The Bartle Test of Gamer Psychology is a series of questions and an accompanying scoring formula that classifies players of multiplayer online games (including MUDs and MMORPGs) into categories based on their gaming preferences. The test is based on a 1996 paper by Richard Bartle and was created in 1999–2000 by Erwin Andreasen and Brandon Downey. Although the test has met with some criticism for the dichotomous nature of its question-asking method, the test has been taken by a large number of computer game players. As of October 2011, the test had been taken over 700,000 times.
The result of the Bartle Test is the "Bartle Quotient", which is calculated based on the answers to a series of 30 random questions in the test, and totals 200% across all categories, with no single category exceeding 100%. For example, a person may score "100% Killer, 50% Socializer, 40% Achiever, 10% Explorer," which indicates a player who prefers fighting other players relative to any other area of interest. Scores are typically abbreviated by the first letter of each category, in order of the quotient. In the previous example, this result would be described as a "KSAE" result.
- 1 Character theory
- 1.1 Achievers
- 1.2 Explorers
- 1.3 Socializers
- 1.4 Killers
- 1.5 Application
- 1.6 History
- 1.7 Expanded categories
- 1.8 Criticism
- 1.9 References
- 1.10 External links
The Bartle Test is based on a character theory. This character theory consists of four characters — Achievers, Explorers, Socializers, and Killers. These are imagined according to a quadrant model where the X axis represents preference for interacting with other players vs. exploring the world and the Y axis represents preference for interaction vs. unilateral action, like so:
|← Players||World →|
Also known as "Diamonds," these are players who prefer to gain "points," levels, equipment and other concrete measurements of succeeding in a game. They will go to great lengths to achieve rewards that confer them little or no gameplay benefit simply for the prestige of having it.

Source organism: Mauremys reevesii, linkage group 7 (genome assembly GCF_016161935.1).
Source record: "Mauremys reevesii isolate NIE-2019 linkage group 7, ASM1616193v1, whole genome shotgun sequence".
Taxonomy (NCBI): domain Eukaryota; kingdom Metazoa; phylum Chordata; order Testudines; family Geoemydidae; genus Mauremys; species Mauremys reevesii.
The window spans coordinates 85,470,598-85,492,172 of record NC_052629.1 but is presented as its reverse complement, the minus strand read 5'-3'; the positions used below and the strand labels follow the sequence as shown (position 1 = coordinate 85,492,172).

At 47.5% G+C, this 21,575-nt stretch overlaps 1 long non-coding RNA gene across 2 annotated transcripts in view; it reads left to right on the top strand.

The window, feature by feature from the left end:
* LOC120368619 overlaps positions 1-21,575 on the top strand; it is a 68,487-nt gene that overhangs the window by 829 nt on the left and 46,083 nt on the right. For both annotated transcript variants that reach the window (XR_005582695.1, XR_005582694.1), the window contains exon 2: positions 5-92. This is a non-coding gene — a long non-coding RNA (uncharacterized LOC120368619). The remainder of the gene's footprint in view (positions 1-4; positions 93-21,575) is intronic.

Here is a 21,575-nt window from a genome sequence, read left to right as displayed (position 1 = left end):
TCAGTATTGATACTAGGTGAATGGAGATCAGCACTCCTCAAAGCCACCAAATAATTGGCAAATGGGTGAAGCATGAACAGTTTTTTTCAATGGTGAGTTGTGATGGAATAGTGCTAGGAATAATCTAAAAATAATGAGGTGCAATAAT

Single-player appeal to the Achiever
Every game that can be "beaten" in some way caters to the Achiever play style by giving them something to accomplish. Games that offer special movies, extra endings, or other bonuses for beating it with a 100% completion rating appeal to Achievers.
Multi-player appeal to the Achiever
One of the appeals of online gaming to the Achiever is that he or she has the opportunity to show off their skill and hold elite status to others. They value (or despise) the competition from other Achievers, and look to the Socializers to give them praise. As they achieve more, they are no longer easy targets of the Killers and may enjoy their new position on the food chain. These gamers also tend to like seeing their user names at the top of scoreboards and ladder systems. Many games cater to these players by offering special titles and a special exclusive mounts to those that place in the top of the competitive Arena ladder. Microsoft's Xbox Live utilizes the Gamerscore to reward Achievers, who can get points by completing difficult "Achievements" in the various games they purchase. They can, in turn, compare themselves to other gamers from around the world.
In many ways, the Achiever is the style of play most targeted by the MMORPG genre. In many successful MMOs, there is always something else to achieve; even when the character has reached the highest level, there are usually rare items to obtain and objectives that were bypassed the first time around. Since Achievers can sometimes set very obscure goals for themselves, especially if they feel like they'll be (among) the first to achieve them, they may spend long periods of time engaging in a repetitive action in order to get one more award.
Explorers, dubbed "Spades" for their tendency to dig around, are players who prefer discovering areas, creating maps and learning about hidden places. They often feel restricted when a game expects them to move on within a certain time, as that does not allow them to look around at their own pace. They find great joy in discovering an unknown glitch or a hidden easter egg.
Single-player appeal to the Explorer
Combat and gaining levels or points is secondary to the Explorer, so they traditionally flock to games such as Myst and its four sequels. In these games, you find yourself in a strange place, and the objective is to find your way out by paying close attention to detail and solving puzzles. The Explorer will often enrich themselves in any back story or lore they can find about the people and places in-game. Whereas an Achiever may forget about previous games as soon as they've conquered them, the Explorer will retain rich memories about what they experienced about their adventures.